Japanese bakery head quits over use of expired milk, eggs
Monday, January 15, 2007 | 01:47 PM ET
The president of a major Japanese cake and candy maker said Monday he was stepping down after acknowledging the company had repeatedly used old milk and other ingredients in products, including cream puffs.
The scandal at Fujiya Co. has alarmed the country partly because the memory of a similar scandal at Snow Brand Milk Products Co., in 2000, in which old milk sickened more than 14,000 people, the country's worst outbreak of food poisoning.
Although Fujiya's problem has not caused food poisoning, it has been devastating for its public image. Japanese media reports have been dominated by coverage of the scandal, noting Fujiya had not learned from the Snow Brand fiasco.
Tokyo-based Fujiya is a century-old family business famous for its lip-smacking life-size mascot-dolls called Peko-chan, which stand in front of the nationwide Fujiya chain confectioneries.
Expired ingredients included cream, eggs, jam
"I am resigning to take responsibility," company president Rintaro Fujii, 64, said on nationally televised news.
The date of the resignation was not set and Fujii will first work to ensure the safety of Fujiya products, company spokeswoman Toshie Hara said.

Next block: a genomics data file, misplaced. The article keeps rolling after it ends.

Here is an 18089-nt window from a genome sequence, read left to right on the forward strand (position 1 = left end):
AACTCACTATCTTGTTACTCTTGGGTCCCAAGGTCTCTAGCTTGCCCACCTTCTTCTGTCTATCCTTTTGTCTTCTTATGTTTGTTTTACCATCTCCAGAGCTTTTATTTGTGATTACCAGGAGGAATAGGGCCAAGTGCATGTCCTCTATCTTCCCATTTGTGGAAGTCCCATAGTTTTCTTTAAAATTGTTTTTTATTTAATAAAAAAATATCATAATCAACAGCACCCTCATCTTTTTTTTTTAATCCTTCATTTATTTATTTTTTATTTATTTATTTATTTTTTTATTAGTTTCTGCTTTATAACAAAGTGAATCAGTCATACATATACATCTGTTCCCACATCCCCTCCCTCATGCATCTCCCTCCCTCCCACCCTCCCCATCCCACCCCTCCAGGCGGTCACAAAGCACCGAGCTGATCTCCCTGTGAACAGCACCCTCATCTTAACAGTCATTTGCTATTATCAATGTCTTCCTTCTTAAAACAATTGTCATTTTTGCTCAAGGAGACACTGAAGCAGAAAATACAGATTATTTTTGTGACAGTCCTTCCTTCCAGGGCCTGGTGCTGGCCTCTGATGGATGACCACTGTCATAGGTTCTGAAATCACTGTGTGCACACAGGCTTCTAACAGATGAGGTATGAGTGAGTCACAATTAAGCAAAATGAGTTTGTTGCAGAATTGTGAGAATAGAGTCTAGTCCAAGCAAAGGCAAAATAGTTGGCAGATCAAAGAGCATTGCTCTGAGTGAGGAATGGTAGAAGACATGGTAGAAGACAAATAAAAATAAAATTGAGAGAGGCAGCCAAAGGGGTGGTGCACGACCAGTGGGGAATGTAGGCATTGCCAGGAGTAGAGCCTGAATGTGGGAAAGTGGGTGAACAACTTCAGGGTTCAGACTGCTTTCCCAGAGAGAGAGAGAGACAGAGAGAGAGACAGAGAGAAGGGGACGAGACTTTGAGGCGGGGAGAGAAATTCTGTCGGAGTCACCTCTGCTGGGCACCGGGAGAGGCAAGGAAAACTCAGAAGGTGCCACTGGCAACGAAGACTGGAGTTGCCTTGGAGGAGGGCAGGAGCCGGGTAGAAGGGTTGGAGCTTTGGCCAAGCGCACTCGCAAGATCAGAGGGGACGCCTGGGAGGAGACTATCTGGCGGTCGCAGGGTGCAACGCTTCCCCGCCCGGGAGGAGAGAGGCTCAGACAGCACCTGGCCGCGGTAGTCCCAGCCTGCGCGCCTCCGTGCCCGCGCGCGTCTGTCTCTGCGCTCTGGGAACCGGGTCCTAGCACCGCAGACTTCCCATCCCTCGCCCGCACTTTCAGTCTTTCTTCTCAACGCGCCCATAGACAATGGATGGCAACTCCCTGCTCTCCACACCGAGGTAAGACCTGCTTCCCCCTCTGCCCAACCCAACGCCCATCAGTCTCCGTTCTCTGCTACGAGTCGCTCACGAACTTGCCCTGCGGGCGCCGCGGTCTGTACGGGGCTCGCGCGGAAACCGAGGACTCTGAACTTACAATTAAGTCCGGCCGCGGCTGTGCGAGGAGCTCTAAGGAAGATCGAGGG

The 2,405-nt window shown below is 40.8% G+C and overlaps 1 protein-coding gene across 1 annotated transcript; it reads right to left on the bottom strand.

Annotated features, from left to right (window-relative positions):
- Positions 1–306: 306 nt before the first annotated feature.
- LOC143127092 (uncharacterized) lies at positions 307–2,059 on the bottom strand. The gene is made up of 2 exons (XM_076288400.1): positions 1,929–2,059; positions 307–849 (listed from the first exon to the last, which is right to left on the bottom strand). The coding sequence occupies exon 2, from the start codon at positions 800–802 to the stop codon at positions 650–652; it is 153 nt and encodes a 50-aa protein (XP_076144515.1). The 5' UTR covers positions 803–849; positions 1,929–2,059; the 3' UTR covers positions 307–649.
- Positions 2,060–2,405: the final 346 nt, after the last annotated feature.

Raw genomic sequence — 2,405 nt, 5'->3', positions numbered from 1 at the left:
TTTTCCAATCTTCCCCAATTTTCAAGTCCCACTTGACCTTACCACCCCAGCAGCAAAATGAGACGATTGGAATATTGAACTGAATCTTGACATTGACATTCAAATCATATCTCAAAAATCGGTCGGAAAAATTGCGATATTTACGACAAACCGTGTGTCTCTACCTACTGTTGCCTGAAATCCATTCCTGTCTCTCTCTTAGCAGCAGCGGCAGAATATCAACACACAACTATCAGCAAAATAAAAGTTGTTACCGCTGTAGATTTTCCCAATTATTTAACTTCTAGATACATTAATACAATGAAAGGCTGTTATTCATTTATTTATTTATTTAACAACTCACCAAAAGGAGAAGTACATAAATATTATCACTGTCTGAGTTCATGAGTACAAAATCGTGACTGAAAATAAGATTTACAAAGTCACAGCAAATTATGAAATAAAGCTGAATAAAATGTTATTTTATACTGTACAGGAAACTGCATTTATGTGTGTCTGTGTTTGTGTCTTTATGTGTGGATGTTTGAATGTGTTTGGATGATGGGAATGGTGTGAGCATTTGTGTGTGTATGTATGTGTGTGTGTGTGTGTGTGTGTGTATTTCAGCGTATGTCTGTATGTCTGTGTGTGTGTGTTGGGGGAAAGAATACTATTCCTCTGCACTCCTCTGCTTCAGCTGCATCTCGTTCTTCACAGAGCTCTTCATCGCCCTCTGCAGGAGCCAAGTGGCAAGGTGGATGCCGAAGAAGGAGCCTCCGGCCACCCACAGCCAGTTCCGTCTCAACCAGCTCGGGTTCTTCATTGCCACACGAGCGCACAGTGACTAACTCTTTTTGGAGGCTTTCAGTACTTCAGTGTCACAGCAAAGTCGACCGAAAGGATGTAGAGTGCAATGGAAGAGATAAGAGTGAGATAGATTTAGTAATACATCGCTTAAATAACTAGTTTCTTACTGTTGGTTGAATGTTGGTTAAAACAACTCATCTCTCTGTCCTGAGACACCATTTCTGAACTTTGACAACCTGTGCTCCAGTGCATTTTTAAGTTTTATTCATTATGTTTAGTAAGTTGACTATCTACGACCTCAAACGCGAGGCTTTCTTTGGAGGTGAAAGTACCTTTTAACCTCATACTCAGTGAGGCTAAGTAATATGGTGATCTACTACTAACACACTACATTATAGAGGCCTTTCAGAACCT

In a release Monday, Fujiya said an internal investigation unveiled 18 cases over the past seven years in which "expired" ingredients were used at a plant in Saitama, near Tokyo, including milk, cream, eggs, blueberry jam and apple filling in products.
The company apologized and acknowledged the investigation had shown there was "a serious systematic problem."
Excessive bacteria levels found at one plant
In five of the cases, the ingredients were a day past the expiration date, but the dates were unclear in the other cases, it said.
Fujiya said it had also detected bacteria levels exceeding legal limits in products at a plant in Sapporo, in northern Japan.
The company promised to work hard to regain consumer trust. It set up a team last Friday to better monitor quality controls to make sure standards and manuals for food safety are being followed, it said.
Fujiya has discontinued sales of cakes and some other products at chain stores since last week but continues to sell candy and chocolate at convenience stores and supermarkets.
Fujiya shares have tumbled about 18 per cent since last Thursday, when reports of the scandal first surfaced. On Monday, they fell 1.6 per cent to 192 yen ($1.60).
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